'Nitrates changes and prospects for next year's calf sales are looming large for dairy farmers'

Gillian O'Sullivan. Photo: Gerry Mooney
Gillian O'Sullivan. Photo: Gerry Mooney

Gillian O'Sullivan

The past month has been filled with the last of the summer wine, that relaxed time when we have tried to squeeze in as many family outings as we can before the kids return to school.

For the most part that involves letting the older two muck about on the beach while myself and Neil try to keep a handle on the three-year-old, Tim, a game akin to catching smoke.

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On the farm a blip in August grass growth resulted in farm cover per cow dropping from 190 to 150 and the gap was filled temporarily with 6kgDM silage and 3kg ration to reduce grass demand for two weeks.

That drop in growth resulted from an error in the type of fertiliser product we used.

Conventional urea would never be the product of choice for our dry farm after the spring time but the newer protected urea products can be spread in drier conditions as the inhibitor coating on the granule reduces volatilisation and hence nitrogen loss.

The trouble with volatilisation and conventional urea products is that when spread under dry warm conditions a significant amount of the nitrogen can be lost, resulting in Nitrogen lost to the farmer and the atmosphere.

We mistakenly purchased a urea product that was described as "enhanced" but didn't actually have the inhibitor coating of protected urea. Under the dry warm conditions prevailing when it was spread, it resulted in the only significant growth in the field being dungpads.

The moral of the story is buyer beware and if purchasing protected urea, ensure that it actually has the inhibitor coating on the granule which "protects" it. The inhibitor coating that is most common with protected urea products is NBPT and the other less known inhibitor coating on the market known as 2NPT + MPA.

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Judging by feedback from discussion groups across the country, there has been a very favourable response from those who have changed over to using protected urea this year and this should give confidence to others to follow with using it next year.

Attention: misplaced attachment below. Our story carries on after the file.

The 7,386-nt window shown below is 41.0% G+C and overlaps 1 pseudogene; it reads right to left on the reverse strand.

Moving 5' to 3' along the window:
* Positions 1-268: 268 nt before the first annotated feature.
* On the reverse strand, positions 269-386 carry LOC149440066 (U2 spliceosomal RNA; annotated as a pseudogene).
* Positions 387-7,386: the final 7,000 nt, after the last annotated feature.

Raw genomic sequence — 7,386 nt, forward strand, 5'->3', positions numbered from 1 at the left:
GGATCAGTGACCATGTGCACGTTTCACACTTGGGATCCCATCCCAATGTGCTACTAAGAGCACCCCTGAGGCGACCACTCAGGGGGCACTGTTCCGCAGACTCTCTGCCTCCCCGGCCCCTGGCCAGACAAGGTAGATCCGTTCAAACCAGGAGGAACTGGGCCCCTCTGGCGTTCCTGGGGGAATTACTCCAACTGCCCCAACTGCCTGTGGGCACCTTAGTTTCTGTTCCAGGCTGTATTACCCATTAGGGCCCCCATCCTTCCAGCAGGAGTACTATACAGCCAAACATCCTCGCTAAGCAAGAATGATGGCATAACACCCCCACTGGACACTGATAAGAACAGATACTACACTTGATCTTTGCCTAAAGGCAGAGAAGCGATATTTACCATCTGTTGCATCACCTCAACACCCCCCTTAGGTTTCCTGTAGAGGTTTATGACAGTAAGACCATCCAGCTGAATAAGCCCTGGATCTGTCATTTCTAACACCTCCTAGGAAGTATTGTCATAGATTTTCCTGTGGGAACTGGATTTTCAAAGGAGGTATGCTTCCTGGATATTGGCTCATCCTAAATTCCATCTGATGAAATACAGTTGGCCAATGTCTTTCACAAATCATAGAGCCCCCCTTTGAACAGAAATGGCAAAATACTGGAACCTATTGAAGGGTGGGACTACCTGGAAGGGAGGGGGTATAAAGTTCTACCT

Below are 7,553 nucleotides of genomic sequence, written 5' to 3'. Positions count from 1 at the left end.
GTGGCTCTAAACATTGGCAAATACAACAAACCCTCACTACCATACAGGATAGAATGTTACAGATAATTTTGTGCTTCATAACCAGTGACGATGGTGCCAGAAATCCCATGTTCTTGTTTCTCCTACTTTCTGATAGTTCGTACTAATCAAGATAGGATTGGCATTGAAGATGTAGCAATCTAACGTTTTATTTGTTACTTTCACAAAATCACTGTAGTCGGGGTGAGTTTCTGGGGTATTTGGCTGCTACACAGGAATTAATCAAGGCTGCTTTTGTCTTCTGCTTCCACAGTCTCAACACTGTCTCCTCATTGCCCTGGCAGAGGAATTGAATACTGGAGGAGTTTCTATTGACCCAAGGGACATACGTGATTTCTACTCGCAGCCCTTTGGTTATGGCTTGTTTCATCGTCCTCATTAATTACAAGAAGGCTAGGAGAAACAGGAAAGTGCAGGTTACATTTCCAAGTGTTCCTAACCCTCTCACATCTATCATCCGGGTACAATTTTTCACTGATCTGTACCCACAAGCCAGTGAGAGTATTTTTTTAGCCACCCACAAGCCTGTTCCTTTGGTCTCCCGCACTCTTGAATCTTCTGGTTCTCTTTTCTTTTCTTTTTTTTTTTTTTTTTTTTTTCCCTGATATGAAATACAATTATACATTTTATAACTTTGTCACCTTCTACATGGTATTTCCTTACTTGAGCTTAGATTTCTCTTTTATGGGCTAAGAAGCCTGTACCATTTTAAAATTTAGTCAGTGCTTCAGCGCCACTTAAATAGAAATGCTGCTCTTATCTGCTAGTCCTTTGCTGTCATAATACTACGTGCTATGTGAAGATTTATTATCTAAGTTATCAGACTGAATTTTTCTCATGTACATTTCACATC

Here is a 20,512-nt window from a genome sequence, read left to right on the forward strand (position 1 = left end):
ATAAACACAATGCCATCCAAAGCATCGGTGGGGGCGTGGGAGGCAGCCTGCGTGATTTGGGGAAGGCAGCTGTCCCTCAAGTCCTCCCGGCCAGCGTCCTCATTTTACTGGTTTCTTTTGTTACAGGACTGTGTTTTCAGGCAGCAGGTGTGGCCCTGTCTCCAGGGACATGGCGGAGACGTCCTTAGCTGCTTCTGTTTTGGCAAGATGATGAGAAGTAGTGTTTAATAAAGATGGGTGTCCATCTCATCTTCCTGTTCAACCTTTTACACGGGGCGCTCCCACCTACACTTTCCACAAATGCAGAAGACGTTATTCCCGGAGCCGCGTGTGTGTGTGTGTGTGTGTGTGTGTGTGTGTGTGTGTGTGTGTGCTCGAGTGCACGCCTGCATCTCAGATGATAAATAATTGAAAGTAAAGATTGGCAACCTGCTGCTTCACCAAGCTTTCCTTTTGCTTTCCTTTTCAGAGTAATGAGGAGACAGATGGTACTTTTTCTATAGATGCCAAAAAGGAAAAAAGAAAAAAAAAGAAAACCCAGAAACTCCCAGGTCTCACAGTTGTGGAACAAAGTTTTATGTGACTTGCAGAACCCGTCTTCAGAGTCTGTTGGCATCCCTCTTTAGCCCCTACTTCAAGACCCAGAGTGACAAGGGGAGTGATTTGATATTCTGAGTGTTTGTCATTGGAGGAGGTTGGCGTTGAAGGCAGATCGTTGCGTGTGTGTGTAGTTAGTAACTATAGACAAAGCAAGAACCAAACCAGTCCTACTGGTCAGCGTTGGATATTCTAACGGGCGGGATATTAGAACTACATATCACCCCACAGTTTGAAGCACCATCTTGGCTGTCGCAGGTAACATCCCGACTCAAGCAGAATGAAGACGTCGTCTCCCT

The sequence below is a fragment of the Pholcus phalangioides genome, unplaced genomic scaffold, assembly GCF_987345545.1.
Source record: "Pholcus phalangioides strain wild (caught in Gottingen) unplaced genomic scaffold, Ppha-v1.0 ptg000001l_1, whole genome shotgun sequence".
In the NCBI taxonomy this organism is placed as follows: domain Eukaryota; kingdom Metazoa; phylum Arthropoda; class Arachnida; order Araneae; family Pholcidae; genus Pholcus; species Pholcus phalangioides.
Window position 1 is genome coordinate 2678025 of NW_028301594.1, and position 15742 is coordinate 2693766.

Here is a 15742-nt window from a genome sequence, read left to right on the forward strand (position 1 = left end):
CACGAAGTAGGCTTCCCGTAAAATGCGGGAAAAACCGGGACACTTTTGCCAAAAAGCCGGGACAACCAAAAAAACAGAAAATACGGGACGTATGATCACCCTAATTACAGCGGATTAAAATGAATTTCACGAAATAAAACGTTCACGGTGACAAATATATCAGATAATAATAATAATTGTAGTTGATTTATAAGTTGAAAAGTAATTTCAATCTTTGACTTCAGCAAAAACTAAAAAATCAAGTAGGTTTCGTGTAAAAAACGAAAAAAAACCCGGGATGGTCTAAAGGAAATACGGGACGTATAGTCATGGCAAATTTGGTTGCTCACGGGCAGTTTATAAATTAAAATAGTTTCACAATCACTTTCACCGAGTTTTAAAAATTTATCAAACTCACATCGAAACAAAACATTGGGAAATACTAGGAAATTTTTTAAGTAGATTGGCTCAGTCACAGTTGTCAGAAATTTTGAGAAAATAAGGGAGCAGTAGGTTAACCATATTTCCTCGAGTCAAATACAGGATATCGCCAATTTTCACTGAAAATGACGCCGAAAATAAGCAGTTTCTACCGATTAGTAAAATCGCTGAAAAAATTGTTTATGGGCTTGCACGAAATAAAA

Speaking of discussion groups, in the past month I have found myself alone in the car with my thoughts travelling the length and breadth of the country either facilitating, attending or hosting discussion groups.


I am a huge advocate for the shared knowledge and learning that goes on whenever a group of farmers come together.

The jolt a different perspective can give to someone's farm is invaluable provided you have the grace and ability to listen. In facilitating groups, I am sometimes invited in to brainstorm the question of OAD milking for a particular farm and that took me as far as Co Down. I find the interesting parts of a discussion group meeting can sometimes emerge in the quiet conversations that occur between the walk from the farm yard to the cows, that time when you chat to those around you about everyday concerns or appreciate good stock and management.

A common thread that emerged were the changes quickly coming down the tracks in relation to farm environmental and welfare regulations. Potential changes to the nitrates derogation base cow will put downward pressure on stocking rates. Another issue is how calf sales next Spring will become increasingly challenging if there are fewer beef farmers willing to rear bull calves. And there's the additional factor of the export trade that's as reliable as a chocolate teapot. The reality that a thriving dairy industry needs an equally strong beef partner cannot be overlooked.

And while the dairy industry is thriving there's a worrying trend emerging of increasing nitrogen inputs year on year since 2017.

It's important to mention the great willingness among farmers to embrace changes that work for both the environment and themselves as, despite public opinion, none of us want to leave behind land in poorer stead that when we began farming it.

I often feel like Irish farmers are akin to a rugby team with the advisors being the coaches and the Department the referee.

Sometimes coaches tell players to be aggressive at the breakdown to gain yards, but there is a fine line between aggression and a sin-binning and who will be left holding the ball when the ref blows the whistle?

While we're talking about rugby what about New Zealand? With freshwater proposals and the Zero Carbon Bill on the agenda, it looks as though New Zealand farmers have been allowed to play advantage for long enough.

Gillian O'Sullivan farms in Co Waterford and was the 2018 Zurich Farm Insurance/Farming Independent Farmer of the Year

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